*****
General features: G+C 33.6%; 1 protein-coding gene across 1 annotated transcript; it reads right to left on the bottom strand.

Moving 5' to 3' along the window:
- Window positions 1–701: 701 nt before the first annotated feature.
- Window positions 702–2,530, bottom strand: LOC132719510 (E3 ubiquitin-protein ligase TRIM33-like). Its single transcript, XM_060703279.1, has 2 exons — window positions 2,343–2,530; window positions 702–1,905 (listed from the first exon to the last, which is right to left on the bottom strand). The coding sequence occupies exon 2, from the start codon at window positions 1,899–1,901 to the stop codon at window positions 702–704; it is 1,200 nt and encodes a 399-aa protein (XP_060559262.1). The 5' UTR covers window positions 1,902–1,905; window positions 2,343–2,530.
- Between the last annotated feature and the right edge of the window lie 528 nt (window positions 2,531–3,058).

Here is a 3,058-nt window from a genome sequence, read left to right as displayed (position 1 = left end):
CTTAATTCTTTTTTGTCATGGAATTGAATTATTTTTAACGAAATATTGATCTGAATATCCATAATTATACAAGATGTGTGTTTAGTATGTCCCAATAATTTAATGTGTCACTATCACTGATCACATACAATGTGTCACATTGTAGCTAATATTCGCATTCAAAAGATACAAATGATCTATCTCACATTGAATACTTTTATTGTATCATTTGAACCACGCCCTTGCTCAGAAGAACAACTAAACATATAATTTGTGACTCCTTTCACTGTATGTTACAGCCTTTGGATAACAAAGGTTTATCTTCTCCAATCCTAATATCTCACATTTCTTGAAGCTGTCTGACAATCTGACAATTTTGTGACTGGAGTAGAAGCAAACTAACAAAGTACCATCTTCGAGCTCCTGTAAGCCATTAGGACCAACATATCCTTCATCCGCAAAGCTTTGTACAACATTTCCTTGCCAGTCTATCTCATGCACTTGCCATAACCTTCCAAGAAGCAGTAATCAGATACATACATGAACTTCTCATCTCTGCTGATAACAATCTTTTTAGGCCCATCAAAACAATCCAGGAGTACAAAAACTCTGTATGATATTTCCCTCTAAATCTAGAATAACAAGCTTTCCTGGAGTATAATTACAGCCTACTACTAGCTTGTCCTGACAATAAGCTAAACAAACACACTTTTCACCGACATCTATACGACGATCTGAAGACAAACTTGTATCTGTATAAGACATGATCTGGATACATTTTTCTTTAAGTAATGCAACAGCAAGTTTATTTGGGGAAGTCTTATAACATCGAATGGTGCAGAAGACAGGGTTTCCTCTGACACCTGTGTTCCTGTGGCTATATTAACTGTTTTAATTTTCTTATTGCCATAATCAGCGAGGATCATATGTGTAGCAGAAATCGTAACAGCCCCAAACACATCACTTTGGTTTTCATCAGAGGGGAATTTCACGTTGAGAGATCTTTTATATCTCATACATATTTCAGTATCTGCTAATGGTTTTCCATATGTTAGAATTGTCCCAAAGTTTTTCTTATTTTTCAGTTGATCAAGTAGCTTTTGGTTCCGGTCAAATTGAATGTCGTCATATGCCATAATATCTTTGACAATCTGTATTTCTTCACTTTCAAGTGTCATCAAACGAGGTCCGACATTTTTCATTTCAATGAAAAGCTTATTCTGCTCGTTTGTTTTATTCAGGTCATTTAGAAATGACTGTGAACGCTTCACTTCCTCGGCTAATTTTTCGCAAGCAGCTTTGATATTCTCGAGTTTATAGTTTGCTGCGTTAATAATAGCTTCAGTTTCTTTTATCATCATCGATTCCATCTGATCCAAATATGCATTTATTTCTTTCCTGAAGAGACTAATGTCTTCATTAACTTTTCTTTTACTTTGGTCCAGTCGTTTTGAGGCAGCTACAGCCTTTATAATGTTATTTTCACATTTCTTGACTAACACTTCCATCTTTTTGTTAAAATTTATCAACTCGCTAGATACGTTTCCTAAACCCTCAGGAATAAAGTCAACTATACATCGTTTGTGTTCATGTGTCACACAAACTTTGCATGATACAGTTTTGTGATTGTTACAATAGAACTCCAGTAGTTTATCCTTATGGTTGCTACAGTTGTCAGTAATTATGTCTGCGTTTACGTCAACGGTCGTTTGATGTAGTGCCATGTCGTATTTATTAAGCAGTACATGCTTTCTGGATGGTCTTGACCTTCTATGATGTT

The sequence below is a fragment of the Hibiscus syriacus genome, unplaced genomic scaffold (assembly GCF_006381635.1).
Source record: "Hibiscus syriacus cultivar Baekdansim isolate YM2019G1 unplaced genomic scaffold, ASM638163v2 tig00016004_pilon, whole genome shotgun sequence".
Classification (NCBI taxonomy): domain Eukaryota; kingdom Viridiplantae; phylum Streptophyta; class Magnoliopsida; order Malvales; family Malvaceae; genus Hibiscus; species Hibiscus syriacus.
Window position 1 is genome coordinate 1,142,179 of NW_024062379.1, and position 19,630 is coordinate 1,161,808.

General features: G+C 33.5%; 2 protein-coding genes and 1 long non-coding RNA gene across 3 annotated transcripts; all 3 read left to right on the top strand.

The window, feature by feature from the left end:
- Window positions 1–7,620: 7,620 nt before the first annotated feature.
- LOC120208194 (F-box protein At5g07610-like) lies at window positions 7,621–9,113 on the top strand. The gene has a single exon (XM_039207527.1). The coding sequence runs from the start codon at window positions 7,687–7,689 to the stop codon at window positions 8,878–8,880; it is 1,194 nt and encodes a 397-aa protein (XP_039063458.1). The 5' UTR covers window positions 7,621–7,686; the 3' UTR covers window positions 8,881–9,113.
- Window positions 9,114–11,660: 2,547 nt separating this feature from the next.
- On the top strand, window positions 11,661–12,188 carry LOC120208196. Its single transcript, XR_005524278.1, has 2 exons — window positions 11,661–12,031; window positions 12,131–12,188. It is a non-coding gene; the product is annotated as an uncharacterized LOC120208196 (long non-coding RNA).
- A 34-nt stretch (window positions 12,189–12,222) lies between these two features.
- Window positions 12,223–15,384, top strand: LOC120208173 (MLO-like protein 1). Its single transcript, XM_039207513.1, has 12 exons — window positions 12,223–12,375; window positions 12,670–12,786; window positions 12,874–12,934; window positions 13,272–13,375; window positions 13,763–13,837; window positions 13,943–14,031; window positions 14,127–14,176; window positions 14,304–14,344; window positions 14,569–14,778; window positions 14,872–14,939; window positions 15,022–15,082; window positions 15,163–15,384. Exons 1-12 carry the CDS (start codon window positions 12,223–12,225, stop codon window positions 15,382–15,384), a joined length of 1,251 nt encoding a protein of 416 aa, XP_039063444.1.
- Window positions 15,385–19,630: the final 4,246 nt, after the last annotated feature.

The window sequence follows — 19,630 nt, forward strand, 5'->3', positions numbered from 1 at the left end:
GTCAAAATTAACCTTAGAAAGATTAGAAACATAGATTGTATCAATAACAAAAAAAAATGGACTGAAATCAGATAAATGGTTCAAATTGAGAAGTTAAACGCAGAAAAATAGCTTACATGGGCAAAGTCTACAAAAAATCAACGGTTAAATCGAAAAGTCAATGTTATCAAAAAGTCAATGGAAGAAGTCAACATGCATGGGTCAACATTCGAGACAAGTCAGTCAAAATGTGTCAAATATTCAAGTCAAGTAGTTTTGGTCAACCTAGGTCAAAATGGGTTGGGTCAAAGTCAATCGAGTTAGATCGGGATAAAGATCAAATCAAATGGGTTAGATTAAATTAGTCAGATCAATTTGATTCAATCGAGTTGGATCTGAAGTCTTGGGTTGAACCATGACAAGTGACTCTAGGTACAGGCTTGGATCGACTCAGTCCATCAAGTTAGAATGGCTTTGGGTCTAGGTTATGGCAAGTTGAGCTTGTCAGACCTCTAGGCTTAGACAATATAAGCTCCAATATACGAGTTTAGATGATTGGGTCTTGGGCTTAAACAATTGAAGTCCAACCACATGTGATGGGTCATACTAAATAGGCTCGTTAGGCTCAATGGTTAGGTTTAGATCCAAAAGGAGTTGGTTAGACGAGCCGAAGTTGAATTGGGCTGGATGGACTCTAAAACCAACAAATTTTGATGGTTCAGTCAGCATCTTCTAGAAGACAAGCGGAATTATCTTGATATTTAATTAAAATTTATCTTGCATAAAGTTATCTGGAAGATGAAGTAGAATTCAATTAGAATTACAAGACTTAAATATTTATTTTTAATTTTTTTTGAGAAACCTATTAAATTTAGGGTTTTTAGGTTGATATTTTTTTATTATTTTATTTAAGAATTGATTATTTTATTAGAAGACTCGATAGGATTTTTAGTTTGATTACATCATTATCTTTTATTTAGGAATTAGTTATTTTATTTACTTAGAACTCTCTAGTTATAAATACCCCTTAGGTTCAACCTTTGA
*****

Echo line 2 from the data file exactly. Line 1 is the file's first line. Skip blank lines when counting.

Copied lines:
Moving 5' to 3' along the window: